February 14. 2014 20:03
Long before Facebook & Twitter & LinkedIn & NetFlix & HULU back when life were more social, people on photo shoots used to talk to one another rather than interfacing with their mobile devices. And during that time all the way back in 2001 we used to talk about the series of short form videos being presented by BMW Films.
The first iteration of BMW Films was "The Hire:" a series of eight online films starring Clive Owen as a mysterious-driver-for-hire that were produced for the Internet from 2001-2002.
Running 8-10 minutes apiece, the mini-movies featured Mr. Owen driving BMW models such as the Z4 roadster. The flicks were directed by some of the biggest names in Hollywood, including Ang Lee, John Woo, Guy Ritchie and the late John Frankenheimer.
BMW of North America is planning to bring back BMW Films, the pioneering online movie series produced by A-List Hollywood directors/actors that popularized branded content on Madison Avenue more than a decade ago
Mr. Owen's performance helped turn him into an international movie star. Besides the BMW cars, Mr. Owen's co-stars included Gary Oldman, Don Cheadle, Mickey Rourke and Madonna (who was directed by her former husband, Mr. Ritchie).
A team led by David Lubars and Bruce Bildsten at BMW's former agency, Fallon, Minneapolis, created the idea for "The Hire" and wrote the scripts with input from directors such as Mr. Ritchie. Anonymous Content produced the films. David Fincher executive-produced.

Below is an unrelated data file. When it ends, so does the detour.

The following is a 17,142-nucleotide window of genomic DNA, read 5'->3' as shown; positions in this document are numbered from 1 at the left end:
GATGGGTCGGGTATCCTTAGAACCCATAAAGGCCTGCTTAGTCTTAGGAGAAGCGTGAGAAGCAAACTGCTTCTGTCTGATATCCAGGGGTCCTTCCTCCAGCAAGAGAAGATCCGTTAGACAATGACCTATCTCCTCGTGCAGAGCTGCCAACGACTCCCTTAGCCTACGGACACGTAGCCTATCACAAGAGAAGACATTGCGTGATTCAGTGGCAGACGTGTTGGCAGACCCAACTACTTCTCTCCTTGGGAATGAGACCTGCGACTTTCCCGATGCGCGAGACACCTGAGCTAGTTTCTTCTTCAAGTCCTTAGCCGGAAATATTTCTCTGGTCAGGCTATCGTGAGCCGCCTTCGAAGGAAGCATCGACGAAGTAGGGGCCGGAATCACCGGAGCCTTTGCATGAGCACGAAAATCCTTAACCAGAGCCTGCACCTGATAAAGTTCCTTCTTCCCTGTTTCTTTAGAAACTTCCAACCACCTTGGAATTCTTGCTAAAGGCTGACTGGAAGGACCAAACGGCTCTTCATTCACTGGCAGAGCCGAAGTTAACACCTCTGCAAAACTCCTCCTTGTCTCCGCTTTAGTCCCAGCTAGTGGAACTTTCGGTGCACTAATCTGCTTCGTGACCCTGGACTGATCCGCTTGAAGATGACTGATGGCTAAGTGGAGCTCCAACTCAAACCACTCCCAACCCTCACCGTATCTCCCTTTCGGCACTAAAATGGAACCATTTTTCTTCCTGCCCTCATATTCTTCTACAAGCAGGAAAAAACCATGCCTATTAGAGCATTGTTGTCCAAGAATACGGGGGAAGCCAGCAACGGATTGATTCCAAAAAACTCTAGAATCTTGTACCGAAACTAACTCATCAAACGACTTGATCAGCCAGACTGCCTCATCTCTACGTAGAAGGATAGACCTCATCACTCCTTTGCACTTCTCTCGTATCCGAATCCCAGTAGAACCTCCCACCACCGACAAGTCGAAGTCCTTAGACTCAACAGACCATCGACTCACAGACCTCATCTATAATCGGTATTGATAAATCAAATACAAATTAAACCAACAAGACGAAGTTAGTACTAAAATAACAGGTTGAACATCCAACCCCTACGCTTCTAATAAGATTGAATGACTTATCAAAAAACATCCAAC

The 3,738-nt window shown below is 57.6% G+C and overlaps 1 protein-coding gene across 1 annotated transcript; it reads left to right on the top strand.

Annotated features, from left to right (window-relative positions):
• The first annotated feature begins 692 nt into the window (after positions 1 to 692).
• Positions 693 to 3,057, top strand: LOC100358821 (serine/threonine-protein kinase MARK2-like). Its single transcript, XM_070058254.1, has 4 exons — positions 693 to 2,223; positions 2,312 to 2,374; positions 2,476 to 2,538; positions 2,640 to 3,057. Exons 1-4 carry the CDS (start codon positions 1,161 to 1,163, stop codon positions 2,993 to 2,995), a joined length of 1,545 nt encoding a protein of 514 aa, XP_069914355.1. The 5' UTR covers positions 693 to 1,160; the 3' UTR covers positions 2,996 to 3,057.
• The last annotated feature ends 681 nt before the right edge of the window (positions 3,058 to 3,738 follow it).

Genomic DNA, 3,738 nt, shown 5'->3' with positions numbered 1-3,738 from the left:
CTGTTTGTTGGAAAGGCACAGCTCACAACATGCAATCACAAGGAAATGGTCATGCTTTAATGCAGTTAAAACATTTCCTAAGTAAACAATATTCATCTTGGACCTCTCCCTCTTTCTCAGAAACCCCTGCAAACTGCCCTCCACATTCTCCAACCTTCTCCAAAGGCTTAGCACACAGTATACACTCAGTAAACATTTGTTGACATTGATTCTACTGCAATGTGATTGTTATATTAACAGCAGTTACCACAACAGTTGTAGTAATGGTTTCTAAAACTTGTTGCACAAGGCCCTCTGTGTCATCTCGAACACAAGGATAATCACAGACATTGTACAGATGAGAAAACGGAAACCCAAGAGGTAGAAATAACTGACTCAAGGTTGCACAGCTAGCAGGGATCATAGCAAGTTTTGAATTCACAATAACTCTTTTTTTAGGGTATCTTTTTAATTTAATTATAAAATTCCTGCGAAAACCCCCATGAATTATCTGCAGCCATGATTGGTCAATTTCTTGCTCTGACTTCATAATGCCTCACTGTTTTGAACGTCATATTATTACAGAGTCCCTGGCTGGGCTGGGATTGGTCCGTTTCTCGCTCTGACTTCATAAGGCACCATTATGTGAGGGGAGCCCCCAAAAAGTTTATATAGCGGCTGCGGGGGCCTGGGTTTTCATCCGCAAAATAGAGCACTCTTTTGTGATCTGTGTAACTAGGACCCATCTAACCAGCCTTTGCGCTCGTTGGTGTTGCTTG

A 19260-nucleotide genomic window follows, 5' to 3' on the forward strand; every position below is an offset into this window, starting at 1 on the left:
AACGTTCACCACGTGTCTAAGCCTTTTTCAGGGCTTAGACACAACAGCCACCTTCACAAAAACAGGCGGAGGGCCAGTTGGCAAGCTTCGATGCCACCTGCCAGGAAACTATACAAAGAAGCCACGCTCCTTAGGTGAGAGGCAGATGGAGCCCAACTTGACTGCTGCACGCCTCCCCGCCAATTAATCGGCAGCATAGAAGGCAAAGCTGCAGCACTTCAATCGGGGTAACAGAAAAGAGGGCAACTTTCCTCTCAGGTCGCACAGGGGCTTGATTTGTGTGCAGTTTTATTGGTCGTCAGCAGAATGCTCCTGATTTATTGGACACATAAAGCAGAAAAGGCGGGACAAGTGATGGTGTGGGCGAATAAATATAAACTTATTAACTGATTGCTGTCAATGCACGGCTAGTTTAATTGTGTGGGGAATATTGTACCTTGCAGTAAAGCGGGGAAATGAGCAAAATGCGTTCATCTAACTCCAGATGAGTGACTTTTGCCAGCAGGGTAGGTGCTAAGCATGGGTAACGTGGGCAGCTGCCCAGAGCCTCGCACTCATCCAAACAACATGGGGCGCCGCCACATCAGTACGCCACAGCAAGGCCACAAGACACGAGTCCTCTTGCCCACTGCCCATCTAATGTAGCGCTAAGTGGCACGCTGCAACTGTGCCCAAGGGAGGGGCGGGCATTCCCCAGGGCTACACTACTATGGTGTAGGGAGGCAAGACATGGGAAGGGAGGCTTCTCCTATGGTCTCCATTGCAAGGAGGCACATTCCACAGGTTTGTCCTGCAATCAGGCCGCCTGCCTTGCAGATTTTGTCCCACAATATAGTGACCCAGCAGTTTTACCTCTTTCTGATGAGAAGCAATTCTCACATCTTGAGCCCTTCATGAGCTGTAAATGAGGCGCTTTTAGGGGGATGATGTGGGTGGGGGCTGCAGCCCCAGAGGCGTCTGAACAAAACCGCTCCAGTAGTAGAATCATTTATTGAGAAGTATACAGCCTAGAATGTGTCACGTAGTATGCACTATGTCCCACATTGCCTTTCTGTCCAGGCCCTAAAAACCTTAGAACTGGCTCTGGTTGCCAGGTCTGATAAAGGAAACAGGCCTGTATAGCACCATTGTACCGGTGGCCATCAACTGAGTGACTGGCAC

Until the new series of web videos appear we can enjoy a little history here.
BMW Films - The Hire - Beat the Devil
February 13. 2014 02:52
On first impression the Sigma dp2 Quattro is not a typical compact camera. It has a slender body, with a prominant fixed lens and an unusual diagonal grip. It's design is not the only thing that makes this camera unique. it also features the latest incarnation of Sigma's Foveon X3 direct image sensor, which uses vertical color separation technology.
The dp2 Quattro is the first in Sigma's new line of fixed focal length cameras which prioritize image quality. A trio of dp Quattro compacts will feature either a wide-angle, standard, or medium telephoto lens. The dp2 will be the first to be released and is the standard focal length offering, with its 30-mm lens giving a 35-mm-format equivalent of 45-mm.
February 8. 2014 15:24
Take a look at Lena Dunham’s Vogue cover shoot with photographer Annie Leibovitz.